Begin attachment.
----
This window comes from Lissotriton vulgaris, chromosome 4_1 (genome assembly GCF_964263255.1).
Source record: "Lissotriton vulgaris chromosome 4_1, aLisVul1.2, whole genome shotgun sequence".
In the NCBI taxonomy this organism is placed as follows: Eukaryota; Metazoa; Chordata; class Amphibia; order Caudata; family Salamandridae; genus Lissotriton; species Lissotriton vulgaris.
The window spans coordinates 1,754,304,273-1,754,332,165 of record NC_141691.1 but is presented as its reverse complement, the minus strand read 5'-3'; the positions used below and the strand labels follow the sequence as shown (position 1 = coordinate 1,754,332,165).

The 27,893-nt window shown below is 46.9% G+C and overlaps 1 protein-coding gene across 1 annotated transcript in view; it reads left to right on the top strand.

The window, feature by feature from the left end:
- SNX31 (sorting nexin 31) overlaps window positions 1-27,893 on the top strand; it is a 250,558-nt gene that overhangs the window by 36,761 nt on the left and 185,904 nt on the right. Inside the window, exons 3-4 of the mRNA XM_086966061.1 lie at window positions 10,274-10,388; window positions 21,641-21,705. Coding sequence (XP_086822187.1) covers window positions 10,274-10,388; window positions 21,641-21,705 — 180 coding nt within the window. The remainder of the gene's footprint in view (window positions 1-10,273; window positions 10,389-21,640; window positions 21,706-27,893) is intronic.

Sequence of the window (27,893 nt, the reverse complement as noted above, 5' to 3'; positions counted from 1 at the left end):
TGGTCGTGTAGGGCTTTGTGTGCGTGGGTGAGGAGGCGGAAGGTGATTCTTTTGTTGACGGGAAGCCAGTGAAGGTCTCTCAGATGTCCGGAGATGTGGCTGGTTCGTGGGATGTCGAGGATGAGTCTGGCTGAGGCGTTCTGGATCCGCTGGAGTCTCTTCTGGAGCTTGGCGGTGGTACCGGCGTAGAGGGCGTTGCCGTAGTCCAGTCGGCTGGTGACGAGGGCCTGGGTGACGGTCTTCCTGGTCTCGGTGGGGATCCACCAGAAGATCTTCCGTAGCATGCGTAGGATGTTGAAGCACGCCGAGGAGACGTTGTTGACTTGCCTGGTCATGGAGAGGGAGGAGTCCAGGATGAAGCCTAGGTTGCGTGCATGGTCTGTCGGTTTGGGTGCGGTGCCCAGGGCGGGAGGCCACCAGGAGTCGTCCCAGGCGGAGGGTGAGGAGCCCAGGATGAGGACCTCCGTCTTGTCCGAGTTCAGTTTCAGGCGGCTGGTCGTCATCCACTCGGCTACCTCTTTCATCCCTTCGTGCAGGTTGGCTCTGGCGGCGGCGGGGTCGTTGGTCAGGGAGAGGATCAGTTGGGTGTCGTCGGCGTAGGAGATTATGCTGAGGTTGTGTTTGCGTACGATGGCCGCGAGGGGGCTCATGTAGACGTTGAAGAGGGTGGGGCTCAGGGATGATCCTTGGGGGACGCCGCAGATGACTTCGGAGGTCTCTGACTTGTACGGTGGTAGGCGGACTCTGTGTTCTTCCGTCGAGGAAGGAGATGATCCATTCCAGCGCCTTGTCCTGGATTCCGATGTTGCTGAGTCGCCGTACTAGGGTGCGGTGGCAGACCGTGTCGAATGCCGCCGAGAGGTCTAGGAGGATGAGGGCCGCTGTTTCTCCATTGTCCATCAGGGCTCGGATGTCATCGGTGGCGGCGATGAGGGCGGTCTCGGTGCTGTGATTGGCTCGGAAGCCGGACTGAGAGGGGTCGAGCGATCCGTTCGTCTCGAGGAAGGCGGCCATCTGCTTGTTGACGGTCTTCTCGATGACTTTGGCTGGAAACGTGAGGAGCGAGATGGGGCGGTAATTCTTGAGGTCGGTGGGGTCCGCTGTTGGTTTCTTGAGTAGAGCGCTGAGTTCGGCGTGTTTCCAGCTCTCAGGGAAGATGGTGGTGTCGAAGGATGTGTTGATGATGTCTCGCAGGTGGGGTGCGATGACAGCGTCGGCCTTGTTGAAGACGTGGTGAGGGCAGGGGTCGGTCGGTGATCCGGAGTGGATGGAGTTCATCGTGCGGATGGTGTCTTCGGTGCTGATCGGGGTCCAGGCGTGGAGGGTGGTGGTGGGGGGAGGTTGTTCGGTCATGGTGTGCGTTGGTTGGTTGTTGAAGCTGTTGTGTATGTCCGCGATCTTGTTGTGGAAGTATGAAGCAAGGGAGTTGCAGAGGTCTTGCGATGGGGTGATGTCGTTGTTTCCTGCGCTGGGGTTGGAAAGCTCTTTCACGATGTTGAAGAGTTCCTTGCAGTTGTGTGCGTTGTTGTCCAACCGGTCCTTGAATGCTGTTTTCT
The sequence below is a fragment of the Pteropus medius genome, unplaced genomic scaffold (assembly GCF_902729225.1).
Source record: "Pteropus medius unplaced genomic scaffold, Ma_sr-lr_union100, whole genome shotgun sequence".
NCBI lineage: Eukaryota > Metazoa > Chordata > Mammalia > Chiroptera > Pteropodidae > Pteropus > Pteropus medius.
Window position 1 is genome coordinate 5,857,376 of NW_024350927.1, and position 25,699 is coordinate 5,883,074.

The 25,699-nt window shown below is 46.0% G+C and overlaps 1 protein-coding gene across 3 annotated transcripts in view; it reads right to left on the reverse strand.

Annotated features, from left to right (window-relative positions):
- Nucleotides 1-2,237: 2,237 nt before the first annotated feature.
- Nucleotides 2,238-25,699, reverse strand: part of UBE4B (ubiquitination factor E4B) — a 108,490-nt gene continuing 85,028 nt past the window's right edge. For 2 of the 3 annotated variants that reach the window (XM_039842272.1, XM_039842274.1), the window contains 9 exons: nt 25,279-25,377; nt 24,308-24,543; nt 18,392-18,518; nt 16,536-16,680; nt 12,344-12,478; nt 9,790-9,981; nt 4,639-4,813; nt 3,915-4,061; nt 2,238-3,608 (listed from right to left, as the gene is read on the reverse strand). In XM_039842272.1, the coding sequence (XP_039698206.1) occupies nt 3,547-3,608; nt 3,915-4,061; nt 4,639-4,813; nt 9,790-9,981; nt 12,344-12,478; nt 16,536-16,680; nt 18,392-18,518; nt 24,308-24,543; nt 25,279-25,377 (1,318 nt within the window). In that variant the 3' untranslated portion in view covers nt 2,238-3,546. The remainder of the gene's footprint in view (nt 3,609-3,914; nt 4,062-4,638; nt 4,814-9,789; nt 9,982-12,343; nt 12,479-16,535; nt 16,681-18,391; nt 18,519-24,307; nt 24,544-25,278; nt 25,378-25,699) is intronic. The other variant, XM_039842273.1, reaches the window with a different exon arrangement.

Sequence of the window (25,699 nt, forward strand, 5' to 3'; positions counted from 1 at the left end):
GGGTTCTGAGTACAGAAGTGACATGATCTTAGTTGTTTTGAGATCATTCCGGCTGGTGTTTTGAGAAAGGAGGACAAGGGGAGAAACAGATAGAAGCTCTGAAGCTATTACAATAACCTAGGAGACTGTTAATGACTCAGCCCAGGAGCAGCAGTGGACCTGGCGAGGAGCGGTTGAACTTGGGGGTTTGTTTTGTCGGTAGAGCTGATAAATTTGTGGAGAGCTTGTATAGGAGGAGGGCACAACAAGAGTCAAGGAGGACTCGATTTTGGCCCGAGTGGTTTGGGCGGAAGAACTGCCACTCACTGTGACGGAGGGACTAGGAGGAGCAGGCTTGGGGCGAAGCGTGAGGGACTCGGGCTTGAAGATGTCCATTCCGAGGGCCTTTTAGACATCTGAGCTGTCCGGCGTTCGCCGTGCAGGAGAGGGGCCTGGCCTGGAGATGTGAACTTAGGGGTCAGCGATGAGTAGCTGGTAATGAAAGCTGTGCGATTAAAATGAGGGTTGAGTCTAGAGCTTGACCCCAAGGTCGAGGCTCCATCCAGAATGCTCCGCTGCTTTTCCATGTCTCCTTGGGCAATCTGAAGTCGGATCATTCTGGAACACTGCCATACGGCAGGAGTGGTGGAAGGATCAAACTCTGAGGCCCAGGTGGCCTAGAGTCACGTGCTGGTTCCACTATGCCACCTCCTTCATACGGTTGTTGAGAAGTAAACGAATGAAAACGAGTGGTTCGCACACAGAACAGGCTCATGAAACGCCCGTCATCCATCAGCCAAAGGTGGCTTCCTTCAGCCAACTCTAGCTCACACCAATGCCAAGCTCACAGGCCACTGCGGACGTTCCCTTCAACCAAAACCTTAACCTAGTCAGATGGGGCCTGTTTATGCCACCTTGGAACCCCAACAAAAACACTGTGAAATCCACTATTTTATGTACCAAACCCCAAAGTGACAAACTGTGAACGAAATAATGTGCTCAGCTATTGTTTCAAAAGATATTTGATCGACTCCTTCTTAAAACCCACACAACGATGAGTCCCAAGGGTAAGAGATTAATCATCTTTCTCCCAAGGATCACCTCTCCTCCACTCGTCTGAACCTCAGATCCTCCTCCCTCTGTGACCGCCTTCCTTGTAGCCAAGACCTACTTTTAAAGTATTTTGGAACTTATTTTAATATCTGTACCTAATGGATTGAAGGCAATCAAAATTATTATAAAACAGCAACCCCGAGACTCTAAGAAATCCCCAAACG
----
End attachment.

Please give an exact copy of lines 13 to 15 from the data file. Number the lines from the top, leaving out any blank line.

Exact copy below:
Window position 1 is genome coordinate 5,857,376 of NW_024350927.1, and position 25,699 is coordinate 5,883,074.

The 25,699-nt window shown below is 46.0% G+C and overlaps 1 protein-coding gene across 3 annotated transcripts in view; it reads right to left on the reverse strand.

Annotated features, from left to right (window-relative positions):